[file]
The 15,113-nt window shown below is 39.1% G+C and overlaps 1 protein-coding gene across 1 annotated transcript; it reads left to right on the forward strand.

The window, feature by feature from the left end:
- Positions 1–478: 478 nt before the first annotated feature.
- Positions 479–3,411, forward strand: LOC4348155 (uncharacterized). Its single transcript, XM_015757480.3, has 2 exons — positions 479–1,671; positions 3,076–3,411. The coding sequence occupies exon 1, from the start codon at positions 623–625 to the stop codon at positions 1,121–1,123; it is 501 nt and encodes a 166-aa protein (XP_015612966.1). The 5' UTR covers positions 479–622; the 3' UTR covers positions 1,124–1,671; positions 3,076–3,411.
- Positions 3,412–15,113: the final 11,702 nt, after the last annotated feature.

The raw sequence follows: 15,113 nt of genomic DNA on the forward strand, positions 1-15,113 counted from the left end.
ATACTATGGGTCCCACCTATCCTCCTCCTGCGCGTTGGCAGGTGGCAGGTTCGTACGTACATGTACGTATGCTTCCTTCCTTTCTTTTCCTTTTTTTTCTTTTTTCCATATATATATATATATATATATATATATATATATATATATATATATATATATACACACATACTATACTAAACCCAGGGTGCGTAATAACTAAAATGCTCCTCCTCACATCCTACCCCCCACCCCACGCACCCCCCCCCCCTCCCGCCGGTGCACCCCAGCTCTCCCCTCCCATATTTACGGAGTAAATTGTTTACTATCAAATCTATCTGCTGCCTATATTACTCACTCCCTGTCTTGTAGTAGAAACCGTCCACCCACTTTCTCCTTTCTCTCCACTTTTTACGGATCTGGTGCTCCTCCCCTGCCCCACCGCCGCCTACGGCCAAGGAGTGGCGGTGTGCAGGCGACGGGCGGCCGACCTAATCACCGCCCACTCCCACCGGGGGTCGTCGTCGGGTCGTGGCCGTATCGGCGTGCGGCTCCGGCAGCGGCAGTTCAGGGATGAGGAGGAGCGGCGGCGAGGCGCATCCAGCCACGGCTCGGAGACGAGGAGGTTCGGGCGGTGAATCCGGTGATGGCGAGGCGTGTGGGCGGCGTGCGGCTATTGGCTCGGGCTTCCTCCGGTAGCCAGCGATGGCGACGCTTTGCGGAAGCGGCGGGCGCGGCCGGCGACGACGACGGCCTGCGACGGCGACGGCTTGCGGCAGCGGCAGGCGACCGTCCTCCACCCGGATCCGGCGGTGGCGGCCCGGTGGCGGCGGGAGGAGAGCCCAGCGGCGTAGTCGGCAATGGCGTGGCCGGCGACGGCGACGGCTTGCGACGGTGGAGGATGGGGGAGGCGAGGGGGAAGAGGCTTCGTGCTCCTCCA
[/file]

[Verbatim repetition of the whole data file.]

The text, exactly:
The 15,113-nt window shown below is 39.1% G+C and overlaps 1 protein-coding gene across 1 annotated transcript; it reads left to right on the forward strand.

The window, feature by feature from the left end:
- Positions 1–478: 478 nt before the first annotated feature.
- Positions 479–3,411, forward strand: LOC4348155 (uncharacterized). Its single transcript, XM_015757480.3, has 2 exons — positions 479–1,671; positions 3,076–3,411. The coding sequence occupies exon 1, from the start codon at positions 623–625 to the stop codon at positions 1,121–1,123; it is 501 nt and encodes a 166-aa protein (XP_015612966.1). The 5' UTR covers positions 479–622; the 3' UTR covers positions 1,124–1,671; positions 3,076–3,411.
- Positions 3,412–15,113: the final 11,702 nt, after the last annotated feature.

The raw sequence follows: 15,113 nt of genomic DNA on the forward strand, positions 1-15,113 counted from the left end.
ATACTATGGGTCCCACCTATCCTCCTCCTGCGCGTTGGCAGGTGGCAGGTTCGTACGTACATGTACGTATGCTTCCTTCCTTTCTTTTCCTTTTTTTTCTTTTTTCCATATATATATATATATATATATATATATATATATATATATATATATATATATACACACATACTATACTAAACCCAGGGTGCGTAATAACTAAAATGCTCCTCCTCACATCCTACCCCCCACCCCACGCACCCCCCCCCCCTCCCGCCGGTGCACCCCAGCTCTCCCCTCCCATATTTACGGAGTAAATTGTTTACTATCAAATCTATCTGCTGCCTATATTACTCACTCCCTGTCTTGTAGTAGAAACCGTCCACCCACTTTCTCCTTTCTCTCCACTTTTTACGGATCTGGTGCTCCTCCCCTGCCCCACCGCCGCCTACGGCCAAGGAGTGGCGGTGTGCAGGCGACGGGCGGCCGACCTAATCACCGCCCACTCCCACCGGGGGTCGTCGTCGGGTCGTGGCCGTATCGGCGTGCGGCTCCGGCAGCGGCAGTTCAGGGATGAGGAGGAGCGGCGGCGAGGCGCATCCAGCCACGGCTCGGAGACGAGGAGGTTCGGGCGGTGAATCCGGTGATGGCGAGGCGTGTGGGCGGCGTGCGGCTATTGGCTCGGGCTTCCTCCGGTAGCCAGCGATGGCGACGCTTTGCGGAAGCGGCGGGCGCGGCCGGCGACGACGACGGCCTGCGACGGCGACGGCTTGCGGCAGCGGCAGGCGACCGTCCTCCACCCGGATCCGGCGGTGGCGGCCCGGTGGCGGCGGGAGGAGAGCCCAGCGGCGTAGTCGGCAATGGCGTGGCCGGCGACGGCGACGGCTTGCGACGGTGGAGGATGGGGGAGGCGAGGGGGAAGAGGCTTCGTGCTCCTCCA